He has…red blades…on his…saber.
Wants to…kill the…good guy…Jedi.
No, that wouldn’t work. Instead, we should follow Ms. Jemc’s lead and play with languages in which we’re not quite fluent.
Want to try it yourself? Here are some examples of some documents that should be fun to translate:
Here are Martin Luther’s original Ninety-Five Theses. And here‘s an English translation.
Here‘s the German original of Goethe’s Faust.
Here‘s the French original of Molière’s Tartuffe.
Here are Nostradamus’s original quatrains.
Another facet of Ms. Jemc’s work that I admire is that she likes to work from prompts at times. You may have heard my reaction; I love to “write to order” sometimes. Ms. Jemc was asked to write a piece for a Melville House book intended to compile short stories for each of the Presidents of the United States. (Not the band, the actual people.) Ms. Jemc was lucky indeed to draw the assignment to write about Thomas Jefferson; a particularly interesting POTUS.
Here’s the result: “Head and Heart.”
It is, of course, impossible to chronicle every current call for submissions that includes a specific prompt or theme. There are, however, plenty of web sites that do an awfully good job trying to keep up.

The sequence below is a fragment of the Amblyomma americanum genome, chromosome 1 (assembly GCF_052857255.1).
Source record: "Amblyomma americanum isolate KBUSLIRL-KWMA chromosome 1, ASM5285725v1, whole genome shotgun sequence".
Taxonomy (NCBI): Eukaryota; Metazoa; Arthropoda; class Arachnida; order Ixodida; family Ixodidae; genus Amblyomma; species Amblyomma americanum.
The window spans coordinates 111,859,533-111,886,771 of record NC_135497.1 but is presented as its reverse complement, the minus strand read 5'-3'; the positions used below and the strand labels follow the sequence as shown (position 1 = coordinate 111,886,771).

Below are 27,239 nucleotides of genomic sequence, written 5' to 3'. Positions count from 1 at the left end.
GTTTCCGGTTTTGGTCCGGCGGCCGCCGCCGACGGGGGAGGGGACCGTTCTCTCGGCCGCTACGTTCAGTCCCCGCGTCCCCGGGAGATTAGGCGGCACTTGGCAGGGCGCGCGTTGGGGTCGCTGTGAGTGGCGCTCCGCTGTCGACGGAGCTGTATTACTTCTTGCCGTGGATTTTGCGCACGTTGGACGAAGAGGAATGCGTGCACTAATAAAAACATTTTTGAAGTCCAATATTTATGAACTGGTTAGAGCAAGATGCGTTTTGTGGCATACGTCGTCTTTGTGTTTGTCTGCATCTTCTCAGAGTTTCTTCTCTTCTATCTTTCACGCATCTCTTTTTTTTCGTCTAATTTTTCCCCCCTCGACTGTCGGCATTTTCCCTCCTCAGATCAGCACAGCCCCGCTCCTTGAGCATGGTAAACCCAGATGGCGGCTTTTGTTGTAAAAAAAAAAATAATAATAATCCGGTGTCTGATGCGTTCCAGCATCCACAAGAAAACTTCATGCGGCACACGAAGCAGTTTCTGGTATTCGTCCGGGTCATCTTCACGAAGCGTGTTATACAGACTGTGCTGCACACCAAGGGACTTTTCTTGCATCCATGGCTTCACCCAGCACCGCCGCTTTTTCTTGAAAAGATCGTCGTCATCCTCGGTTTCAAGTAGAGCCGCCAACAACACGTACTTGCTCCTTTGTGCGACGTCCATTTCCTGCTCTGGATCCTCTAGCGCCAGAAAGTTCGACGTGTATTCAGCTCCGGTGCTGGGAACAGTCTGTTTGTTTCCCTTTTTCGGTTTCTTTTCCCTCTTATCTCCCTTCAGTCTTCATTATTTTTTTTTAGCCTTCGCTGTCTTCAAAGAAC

Duotrope is probably the gold standard for market listings. For a small sampling of what they offer, check out their Twitter feed.
The Calls for Submissions Facebook group has 23,000 members! You’ll find lots of solicitations there; many of which are from editors looking for prompt-related material.
Do you know about NewPages? You certainly should! They’re one of the few outlets where you’ll find reviews of literary magazines. NewPages also maintains a classifieds section that features lots of great calls for submissions.
We might not be able to write exactly like Jac Jemc…but that’s okay! We’re all different writers. We can, however, exercise our skills by following her lead in a couple ways:
- Do bad translations of foreign prose to open our minds to new words and new ways of putting words together. We’ve been speaking and writing in our primary language so often and for so long that the rhythms of another tongue can shake us from our linguistic slumber.
- Find an interesting prompt and follow the rules they provide to produce a new work. Writers love to have freedom, but cool things can happen when we restrict our creativity a little bit.
Exercises, Short Story
Dzanc Books, GWS Exercise, Jac Jemc